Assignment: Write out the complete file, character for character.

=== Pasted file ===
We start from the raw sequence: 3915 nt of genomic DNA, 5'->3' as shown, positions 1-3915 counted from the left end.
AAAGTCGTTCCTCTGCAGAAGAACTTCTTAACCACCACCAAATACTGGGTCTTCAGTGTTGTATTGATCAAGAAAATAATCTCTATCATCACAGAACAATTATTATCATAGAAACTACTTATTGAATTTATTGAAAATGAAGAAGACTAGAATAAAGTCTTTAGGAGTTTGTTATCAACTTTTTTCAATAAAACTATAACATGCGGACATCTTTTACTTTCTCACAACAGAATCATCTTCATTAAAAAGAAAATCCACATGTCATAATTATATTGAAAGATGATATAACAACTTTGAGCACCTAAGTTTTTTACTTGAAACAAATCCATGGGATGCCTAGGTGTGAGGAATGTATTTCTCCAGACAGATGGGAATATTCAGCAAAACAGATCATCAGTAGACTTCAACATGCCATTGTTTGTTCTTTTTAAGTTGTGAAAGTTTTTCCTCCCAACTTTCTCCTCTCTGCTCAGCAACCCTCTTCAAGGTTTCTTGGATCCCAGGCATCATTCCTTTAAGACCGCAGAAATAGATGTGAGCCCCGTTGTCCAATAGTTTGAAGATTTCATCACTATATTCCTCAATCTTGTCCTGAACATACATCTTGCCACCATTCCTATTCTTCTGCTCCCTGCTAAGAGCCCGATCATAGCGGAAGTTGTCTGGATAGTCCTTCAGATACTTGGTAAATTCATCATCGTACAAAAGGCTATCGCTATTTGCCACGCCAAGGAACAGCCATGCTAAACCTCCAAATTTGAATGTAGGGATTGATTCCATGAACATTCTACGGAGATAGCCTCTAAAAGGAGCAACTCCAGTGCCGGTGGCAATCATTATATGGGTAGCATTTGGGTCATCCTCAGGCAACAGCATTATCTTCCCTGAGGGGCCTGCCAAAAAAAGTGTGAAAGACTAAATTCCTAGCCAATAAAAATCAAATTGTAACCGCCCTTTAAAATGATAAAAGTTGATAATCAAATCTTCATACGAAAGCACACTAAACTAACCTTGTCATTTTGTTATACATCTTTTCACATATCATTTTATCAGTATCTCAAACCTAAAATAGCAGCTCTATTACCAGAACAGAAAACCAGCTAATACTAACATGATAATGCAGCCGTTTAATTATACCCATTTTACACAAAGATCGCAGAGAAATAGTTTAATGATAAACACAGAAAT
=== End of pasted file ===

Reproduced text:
We start from the raw sequence: 3915 nt of genomic DNA, 5'->3' as shown, positions 1-3915 counted from the left end.
AAAGTCGTTCCTCTGCAGAAGAACTTCTTAACCACCACCAAATACTGGGTCTTCAGTGTTGTATTGATCAAGAAAATAATCTCTATCATCACAGAACAATTATTATCATAGAAACTACTTATTGAATTTATTGAAAATGAAGAAGACTAGAATAAAGTCTTTAGGAGTTTGTTATCAACTTTTTTCAATAAAACTATAACATGCGGACATCTTTTACTTTCTCACAACAGAATCATCTTCATTAAAAAGAAAATCCACATGTCATAATTATATTGAAAGATGATATAACAACTTTGAGCACCTAAGTTTTTTACTTGAAACAAATCCATGGGATGCCTAGGTGTGAGGAATGTATTTCTCCAGACAGATGGGAATATTCAGCAAAACAGATCATCAGTAGACTTCAACATGCCATTGTTTGTTCTTTTTAAGTTGTGAAAGTTTTTCCTCCCAACTTTCTCCTCTCTGCTCAGCAACCCTCTTCAAGGTTTCTTGGATCCCAGGCATCATTCCTTTAAGACCGCAGAAATAGATGTGAGCCCCGTTGTCCAATAGTTTGAAGATTTCATCACTATATTCCTCAATCTTGTCCTGAACATACATCTTGCCACCATTCCTATTCTTCTGCTCCCTGCTAAGAGCCCGATCATAGCGGAAGTTGTCTGGATAGTCCTTCAGATACTTGGTAAATTCATCATCGTACAAAAGGCTATCGCTATTTGCCACGCCAAGGAACAGCCATGCTAAACCTCCAAATTTGAATGTAGGGATTGATTCCATGAACATTCTACGGAGATAGCCTCTAAAAGGAGCAACTCCAGTGCCGGTGGCAATCATTATATGGGTAGCATTTGGGTCATCCTCAGGCAACAGCATTATCTTCCCTGAGGGGCCTGCCAAAAAAAGTGTGAAAGACTAAATTCCTAGCCAATAAAAATCAAATTGTAACCGCCCTTTAAAATGATAAAAGTTGATAATCAAATCTTCATACGAAAGCACACTAAACTAACCTTGTCATTTTGTTATACATCTTTTCACATATCATTTTATCAGTATCTCAAACCTAAAATAGCAGCTCTATTACCAGAACAGAAAACCAGCTAATACTAACATGATAATGCAGCCGTTTAATTATACCCATTTTACACAAAGATCGCAGAGAAATAGTTTAATGATAAACACAGAAAT